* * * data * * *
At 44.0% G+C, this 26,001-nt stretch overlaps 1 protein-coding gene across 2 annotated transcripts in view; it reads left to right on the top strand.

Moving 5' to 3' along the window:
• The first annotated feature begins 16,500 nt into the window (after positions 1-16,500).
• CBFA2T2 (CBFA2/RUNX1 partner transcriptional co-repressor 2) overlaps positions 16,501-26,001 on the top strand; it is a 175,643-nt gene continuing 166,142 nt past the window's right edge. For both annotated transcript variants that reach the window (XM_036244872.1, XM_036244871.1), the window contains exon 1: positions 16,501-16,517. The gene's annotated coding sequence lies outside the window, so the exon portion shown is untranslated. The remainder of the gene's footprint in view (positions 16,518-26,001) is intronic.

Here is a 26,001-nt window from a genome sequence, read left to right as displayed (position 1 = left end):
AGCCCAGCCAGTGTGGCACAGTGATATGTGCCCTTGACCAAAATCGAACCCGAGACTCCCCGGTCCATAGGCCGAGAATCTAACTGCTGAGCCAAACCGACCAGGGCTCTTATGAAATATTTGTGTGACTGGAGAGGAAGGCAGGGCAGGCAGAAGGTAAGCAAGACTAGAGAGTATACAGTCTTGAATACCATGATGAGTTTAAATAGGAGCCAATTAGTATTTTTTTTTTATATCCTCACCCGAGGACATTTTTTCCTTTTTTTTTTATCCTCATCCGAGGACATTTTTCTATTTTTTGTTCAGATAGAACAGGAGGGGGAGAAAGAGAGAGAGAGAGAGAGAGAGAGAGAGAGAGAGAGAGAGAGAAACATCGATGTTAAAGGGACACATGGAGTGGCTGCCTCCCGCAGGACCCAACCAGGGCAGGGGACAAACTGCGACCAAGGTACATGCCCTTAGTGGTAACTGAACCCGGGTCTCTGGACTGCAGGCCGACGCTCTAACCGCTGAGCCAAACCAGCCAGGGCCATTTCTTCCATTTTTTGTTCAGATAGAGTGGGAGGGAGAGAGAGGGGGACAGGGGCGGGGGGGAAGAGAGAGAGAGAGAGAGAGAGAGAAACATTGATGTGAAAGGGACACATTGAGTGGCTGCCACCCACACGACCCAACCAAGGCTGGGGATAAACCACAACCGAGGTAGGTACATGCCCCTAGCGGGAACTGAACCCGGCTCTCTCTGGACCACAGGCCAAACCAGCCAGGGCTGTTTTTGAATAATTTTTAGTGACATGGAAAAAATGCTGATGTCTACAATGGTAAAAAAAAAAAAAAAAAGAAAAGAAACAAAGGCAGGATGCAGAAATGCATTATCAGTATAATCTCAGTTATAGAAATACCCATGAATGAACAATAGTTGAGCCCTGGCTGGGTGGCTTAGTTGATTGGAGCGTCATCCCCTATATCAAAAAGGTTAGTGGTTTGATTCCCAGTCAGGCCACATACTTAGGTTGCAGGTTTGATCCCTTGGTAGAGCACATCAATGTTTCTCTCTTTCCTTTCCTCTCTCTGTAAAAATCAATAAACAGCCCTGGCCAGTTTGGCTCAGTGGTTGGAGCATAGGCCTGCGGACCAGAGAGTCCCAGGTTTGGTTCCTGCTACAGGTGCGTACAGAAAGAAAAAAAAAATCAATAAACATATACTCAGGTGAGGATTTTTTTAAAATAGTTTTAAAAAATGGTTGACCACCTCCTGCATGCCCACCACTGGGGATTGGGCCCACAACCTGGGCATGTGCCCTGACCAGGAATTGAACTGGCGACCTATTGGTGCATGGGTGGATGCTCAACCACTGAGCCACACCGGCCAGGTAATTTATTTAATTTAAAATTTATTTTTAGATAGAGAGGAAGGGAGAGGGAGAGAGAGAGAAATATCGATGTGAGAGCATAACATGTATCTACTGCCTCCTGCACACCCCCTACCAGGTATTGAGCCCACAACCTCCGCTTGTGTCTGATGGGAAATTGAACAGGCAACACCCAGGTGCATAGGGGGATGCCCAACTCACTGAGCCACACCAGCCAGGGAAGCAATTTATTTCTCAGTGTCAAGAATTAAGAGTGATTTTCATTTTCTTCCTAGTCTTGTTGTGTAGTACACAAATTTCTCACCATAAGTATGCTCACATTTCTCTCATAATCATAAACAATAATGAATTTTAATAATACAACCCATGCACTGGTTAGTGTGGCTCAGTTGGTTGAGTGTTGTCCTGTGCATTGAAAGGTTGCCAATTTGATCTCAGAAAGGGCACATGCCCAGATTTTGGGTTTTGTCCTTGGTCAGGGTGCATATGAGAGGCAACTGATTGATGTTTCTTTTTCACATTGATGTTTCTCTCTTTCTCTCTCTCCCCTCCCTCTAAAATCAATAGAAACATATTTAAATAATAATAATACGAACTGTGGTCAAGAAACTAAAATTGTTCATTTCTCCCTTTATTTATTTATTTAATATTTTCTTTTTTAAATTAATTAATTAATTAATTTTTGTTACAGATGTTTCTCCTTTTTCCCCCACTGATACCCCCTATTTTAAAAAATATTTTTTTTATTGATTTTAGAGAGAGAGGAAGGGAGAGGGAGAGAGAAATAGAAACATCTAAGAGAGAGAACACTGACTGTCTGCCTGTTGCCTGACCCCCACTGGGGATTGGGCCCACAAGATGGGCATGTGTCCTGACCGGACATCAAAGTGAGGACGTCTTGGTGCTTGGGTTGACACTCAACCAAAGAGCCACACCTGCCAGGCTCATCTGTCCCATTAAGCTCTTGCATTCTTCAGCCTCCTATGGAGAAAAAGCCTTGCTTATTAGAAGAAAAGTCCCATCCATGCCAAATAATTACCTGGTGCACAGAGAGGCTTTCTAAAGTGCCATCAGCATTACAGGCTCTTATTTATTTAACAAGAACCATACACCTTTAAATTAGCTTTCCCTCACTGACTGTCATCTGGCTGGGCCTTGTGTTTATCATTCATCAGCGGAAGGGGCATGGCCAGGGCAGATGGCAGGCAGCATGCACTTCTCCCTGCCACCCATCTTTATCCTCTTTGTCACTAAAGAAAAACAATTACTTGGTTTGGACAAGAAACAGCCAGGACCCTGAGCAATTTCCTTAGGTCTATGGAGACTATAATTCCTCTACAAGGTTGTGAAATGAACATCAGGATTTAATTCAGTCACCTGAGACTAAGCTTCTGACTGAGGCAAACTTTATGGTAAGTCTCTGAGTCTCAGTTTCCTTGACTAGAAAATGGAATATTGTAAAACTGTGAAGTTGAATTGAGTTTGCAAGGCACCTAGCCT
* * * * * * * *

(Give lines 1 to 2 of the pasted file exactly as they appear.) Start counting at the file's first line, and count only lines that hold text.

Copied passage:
At 44.0% G+C, this 26,001-nt stretch overlaps 1 protein-coding gene across 2 annotated transcripts in view; it reads left to right on the top strand.

Moving 5' to 3' along the window: